he opening section of D.A. Miller’s “Cage aux folles: Sensation and Gender in Wilkie Collins’ The Woman in White” addresses a history of scholarship that deems physical sensation a site “outside of meaning” (Miller 147). Miller argues for the relevance of sensation itself, insisting that the sensation novel implicitly reads its own performative dimension. The sensation novel forges a connection between text and reader as physical sensations move beyond the pages to seize the reader’s body. As Miller writes, “the novel makes nervousness a metonymy for reading, its cause or effect. No reader can identify with unruffled characters . . . we identify with nerve-racked figures like Walter and Marian who carry forward the activity of our own deciphering” (151). He locates nervousness as a critical, participatory readerly response to the story as well as the “justification” for the act of reading itself, “insofar as [nervousness] validates the attempt to read, to uncover the ground for being nervous” (151).
As the sensation novel maps out and manipulates our own physiological responses to it, our reading process is split into two, physical and cognitive, and we must choose, at key moments, between our desire for factual knowledge and our desire for sensory experience. As we gain enough information to piece together the fragmented story, argues, Collins resists our "solving" the novel's secrets by gesturing to other possible secrets we might uncover. In turn, we willingly “surrender our privileged position as readers to whom all secrets are open by 'forgetting' our knowledge for the pleasures of suspense and surprise” (206). Our desire for sensation, in other words, makes us willing to discard knowledge. If nervousness offers a "metonymy for reading,” it is because sensation links our bodies inextricably to the reading process, making us anxious to uncover the cause of our nervous state but hesitant to end our stimulating physical response to the text.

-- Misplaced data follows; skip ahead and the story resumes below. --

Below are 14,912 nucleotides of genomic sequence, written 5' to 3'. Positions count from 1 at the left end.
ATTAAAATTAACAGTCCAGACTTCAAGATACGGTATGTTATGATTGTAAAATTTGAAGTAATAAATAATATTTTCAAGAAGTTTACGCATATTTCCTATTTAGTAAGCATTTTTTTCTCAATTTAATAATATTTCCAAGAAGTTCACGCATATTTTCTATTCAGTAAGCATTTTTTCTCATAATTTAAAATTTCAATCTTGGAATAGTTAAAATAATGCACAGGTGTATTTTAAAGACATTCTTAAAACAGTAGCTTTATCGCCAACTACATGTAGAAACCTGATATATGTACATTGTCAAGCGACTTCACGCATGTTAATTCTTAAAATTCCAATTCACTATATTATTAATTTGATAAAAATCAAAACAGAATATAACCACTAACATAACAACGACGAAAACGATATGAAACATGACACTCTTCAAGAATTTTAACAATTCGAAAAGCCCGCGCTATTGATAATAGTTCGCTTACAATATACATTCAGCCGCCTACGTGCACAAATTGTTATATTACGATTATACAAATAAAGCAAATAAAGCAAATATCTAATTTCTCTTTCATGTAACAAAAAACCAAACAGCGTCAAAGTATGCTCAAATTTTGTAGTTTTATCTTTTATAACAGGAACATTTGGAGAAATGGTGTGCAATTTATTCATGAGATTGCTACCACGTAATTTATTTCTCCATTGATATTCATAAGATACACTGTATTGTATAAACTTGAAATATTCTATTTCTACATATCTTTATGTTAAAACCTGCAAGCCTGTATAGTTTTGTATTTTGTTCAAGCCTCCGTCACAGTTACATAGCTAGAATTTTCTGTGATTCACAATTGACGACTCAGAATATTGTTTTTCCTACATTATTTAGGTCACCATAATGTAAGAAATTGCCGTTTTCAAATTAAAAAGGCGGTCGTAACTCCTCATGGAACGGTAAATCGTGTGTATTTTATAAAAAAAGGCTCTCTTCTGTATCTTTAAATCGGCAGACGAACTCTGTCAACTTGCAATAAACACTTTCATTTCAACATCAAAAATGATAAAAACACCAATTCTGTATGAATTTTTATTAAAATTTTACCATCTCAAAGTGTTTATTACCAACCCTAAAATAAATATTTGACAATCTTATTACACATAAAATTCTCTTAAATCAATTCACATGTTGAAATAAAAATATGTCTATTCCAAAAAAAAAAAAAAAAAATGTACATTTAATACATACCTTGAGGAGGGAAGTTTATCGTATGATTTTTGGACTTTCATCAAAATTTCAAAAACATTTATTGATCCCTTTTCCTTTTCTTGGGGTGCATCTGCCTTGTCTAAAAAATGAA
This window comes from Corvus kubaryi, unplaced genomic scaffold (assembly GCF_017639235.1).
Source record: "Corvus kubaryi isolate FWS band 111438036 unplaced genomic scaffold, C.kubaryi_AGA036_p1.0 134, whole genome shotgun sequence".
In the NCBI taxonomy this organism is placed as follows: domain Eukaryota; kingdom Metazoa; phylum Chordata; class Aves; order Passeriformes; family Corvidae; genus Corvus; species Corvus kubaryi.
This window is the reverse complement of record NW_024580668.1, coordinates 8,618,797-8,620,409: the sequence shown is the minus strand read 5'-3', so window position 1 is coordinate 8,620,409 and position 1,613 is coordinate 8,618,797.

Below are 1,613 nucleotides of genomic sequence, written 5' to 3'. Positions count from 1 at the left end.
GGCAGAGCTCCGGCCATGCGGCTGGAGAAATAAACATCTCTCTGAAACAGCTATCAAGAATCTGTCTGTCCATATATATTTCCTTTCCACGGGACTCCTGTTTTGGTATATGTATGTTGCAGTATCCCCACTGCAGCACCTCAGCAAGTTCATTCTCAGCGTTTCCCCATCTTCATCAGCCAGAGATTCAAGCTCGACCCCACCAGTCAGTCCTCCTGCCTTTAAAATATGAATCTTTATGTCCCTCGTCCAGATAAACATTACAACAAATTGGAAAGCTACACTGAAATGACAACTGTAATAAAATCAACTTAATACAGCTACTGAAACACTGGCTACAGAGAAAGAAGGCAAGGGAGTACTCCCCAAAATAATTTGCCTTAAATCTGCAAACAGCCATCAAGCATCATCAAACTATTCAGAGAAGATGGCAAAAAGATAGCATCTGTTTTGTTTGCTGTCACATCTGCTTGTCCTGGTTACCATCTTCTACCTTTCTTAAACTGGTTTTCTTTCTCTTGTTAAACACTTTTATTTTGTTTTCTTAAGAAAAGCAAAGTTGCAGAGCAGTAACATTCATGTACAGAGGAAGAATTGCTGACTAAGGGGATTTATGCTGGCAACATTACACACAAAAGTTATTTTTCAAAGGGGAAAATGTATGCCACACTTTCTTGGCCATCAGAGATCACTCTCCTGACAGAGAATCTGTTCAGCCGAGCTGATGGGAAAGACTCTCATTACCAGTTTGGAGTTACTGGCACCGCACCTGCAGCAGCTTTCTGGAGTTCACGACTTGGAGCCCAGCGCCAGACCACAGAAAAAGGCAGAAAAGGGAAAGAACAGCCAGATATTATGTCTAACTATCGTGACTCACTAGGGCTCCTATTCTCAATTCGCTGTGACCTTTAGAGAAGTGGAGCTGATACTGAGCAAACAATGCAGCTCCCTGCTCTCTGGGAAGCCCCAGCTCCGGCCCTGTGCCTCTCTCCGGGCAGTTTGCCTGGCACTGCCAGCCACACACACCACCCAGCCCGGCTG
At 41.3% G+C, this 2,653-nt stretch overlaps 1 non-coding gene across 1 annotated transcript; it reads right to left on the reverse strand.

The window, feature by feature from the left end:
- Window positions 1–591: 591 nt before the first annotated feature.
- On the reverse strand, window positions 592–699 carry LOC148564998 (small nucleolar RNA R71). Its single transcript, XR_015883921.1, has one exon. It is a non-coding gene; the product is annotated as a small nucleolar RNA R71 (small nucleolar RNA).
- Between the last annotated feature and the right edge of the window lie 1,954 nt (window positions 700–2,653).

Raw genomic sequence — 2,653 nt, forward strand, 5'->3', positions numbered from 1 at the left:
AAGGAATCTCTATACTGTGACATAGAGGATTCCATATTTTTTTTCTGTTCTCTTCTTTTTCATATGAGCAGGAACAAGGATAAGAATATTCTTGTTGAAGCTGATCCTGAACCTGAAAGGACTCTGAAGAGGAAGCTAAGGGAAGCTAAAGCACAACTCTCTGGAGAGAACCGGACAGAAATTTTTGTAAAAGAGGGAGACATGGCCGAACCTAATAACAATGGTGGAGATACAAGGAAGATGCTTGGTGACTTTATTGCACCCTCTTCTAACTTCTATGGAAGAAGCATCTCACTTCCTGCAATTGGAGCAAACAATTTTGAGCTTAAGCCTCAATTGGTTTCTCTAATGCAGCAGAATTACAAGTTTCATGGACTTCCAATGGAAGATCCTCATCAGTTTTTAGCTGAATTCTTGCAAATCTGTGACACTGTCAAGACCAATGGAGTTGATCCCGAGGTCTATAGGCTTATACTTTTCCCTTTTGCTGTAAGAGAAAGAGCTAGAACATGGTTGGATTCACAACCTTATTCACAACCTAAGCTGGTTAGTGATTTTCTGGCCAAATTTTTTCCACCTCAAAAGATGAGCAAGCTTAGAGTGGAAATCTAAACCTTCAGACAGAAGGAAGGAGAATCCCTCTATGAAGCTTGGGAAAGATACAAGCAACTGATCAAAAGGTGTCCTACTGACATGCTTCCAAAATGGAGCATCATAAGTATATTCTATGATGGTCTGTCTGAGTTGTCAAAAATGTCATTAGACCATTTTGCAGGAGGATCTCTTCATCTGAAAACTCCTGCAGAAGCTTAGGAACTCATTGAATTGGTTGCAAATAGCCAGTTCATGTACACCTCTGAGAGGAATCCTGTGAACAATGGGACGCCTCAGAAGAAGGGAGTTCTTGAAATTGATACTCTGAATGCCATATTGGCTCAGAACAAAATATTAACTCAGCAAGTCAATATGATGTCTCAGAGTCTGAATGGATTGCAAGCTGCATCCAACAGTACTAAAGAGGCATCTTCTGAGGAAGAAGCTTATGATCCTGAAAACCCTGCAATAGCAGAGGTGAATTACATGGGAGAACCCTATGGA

Yet, as our bodies' responses naturalize sensation, they also risk nullifying textual meaning, shifting our preference to embodied experiences and away from anything we could access through language. Sensation risks making the body and its reactions a site entirely outside of speech — though not without meaning. The sensation novel, in Miller’s view, demands that we analyze our own physically-motivated reading as a part of the function of the text itself. As nerves affect our own interpretations (or willingness to interpret), they throw our status as readers into upheaval — our nerves make us suspicious (in both senses of the word) and suspicion supplants our rational judgment of facts and characters (161). Moreover, our detached, “safe” readerly status is troubled by our participatory physical response to the text (162-3). continues, throughout the rest of his chapter, to read power and authorship as embodied, gendered, and sexualized elements of Collins’ sensation novel. He identifies male homosexual anxiety — an anxiety driven, in part, by sensation itself, with its hints of “‘male’ adventurism” and “‘female’ helplessness” (163) — in the prevalence of female madness and female incarceration, and he deems several plot points in The Woman in White as orchestrations to maintain hegemonic gender roles. Whether or not we prioritize the characters’ potential underlying sexual dynamic in our reading of Collins’ sensation novel, it is clear that the ambivalent experience of sensation affects both reading and writing, throwing the reader into a state of nervousness, complicity, and paranoia that render characters’ sufferings more real to us and indicate immense possibilities within every moment of the novel that cannot be expressed — “not in any words” (Collins 75).